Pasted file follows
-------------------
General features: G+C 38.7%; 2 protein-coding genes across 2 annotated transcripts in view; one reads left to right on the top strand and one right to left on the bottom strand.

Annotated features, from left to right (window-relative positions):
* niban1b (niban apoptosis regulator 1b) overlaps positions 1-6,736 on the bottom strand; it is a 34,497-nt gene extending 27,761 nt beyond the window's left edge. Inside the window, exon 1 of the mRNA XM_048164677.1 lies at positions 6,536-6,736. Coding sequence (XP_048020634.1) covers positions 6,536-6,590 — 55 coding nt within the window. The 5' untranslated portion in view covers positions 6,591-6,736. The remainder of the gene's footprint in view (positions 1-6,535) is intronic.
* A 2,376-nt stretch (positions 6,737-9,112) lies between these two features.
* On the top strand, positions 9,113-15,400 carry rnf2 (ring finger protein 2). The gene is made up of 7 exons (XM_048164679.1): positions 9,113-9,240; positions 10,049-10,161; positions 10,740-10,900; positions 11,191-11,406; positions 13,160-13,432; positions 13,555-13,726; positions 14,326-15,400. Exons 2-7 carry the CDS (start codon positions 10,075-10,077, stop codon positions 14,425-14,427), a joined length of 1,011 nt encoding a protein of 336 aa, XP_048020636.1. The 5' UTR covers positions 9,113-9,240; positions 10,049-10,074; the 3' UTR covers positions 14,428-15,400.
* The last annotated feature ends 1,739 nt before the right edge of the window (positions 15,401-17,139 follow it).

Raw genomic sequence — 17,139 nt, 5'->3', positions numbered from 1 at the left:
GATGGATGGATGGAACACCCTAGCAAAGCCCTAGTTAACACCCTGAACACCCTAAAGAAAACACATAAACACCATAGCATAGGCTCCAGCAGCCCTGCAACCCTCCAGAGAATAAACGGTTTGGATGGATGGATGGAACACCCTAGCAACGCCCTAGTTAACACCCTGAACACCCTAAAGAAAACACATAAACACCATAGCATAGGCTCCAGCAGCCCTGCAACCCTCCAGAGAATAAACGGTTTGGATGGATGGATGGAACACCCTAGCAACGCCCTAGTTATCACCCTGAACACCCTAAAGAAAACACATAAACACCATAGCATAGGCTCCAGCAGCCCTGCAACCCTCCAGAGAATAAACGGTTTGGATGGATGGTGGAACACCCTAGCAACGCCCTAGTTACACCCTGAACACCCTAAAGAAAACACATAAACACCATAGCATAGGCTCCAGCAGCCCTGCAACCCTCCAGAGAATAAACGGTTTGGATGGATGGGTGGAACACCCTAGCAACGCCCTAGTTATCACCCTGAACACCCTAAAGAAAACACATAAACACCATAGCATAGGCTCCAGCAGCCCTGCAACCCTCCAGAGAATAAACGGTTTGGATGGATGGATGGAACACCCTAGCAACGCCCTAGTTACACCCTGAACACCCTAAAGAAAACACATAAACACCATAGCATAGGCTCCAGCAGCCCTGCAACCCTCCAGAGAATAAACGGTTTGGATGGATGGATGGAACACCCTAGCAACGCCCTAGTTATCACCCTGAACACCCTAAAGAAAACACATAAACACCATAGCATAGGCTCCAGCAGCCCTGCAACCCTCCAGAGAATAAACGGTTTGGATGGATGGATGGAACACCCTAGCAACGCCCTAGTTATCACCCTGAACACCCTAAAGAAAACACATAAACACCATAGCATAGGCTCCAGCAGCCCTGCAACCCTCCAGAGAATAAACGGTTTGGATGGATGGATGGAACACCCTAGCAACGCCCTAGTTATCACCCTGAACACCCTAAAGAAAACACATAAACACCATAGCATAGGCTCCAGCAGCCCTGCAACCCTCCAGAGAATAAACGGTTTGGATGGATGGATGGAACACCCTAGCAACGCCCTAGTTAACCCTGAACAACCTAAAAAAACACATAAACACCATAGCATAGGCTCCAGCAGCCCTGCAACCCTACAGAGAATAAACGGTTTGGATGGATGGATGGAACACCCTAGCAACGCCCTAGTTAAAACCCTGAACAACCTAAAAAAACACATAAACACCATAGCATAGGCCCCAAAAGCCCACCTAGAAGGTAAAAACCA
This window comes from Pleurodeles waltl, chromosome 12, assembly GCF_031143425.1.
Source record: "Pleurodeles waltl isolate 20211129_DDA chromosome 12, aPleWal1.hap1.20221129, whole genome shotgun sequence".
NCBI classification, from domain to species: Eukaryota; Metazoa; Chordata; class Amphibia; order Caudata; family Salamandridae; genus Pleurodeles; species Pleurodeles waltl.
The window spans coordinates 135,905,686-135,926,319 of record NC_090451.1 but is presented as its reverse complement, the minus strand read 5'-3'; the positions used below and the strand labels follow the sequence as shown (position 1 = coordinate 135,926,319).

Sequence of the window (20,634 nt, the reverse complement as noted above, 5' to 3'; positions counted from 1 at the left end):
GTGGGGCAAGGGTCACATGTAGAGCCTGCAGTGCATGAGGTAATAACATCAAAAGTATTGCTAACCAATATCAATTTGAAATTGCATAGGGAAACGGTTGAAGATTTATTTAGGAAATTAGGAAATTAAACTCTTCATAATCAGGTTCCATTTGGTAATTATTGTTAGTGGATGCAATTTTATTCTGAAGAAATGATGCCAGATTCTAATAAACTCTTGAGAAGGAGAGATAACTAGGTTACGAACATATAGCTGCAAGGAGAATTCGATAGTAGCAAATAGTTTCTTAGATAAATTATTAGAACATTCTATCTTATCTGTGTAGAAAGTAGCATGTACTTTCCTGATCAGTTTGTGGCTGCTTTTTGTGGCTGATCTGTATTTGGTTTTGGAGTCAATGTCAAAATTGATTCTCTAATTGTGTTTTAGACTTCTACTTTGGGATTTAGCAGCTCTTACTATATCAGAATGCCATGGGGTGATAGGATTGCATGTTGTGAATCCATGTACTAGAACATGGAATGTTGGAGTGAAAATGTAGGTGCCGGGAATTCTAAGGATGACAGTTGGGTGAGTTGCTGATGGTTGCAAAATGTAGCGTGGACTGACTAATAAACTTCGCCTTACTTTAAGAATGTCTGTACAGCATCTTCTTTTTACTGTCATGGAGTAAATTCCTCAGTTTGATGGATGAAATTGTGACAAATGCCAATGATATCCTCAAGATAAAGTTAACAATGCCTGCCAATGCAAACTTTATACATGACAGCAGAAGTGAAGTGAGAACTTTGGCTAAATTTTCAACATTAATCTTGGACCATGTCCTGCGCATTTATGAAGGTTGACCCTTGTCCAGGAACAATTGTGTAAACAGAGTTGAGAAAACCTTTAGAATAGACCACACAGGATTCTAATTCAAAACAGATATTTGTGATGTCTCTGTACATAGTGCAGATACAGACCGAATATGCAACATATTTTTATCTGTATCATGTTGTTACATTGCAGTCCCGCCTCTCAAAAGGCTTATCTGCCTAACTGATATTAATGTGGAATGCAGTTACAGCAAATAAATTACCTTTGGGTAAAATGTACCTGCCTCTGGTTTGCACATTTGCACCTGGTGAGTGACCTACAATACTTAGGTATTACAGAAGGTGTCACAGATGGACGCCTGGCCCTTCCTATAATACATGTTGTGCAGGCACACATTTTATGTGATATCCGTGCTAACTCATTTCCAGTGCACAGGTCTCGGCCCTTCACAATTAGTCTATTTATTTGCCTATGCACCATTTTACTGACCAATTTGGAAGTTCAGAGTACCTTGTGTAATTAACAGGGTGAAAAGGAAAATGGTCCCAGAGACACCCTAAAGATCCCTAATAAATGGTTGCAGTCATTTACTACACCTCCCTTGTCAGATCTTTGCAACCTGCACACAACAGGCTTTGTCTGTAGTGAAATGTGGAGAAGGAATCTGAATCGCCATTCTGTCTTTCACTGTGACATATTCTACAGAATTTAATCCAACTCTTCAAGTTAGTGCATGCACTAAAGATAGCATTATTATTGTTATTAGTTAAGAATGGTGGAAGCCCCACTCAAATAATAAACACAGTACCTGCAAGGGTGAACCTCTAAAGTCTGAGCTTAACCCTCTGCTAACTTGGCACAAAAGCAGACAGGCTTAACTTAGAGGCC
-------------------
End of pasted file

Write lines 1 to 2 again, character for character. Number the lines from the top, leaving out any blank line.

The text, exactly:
General features: G+C 38.7%; 2 protein-coding genes across 2 annotated transcripts in view; one reads left to right on the top strand and one right to left on the bottom strand.

Annotated features, from left to right (window-relative positions):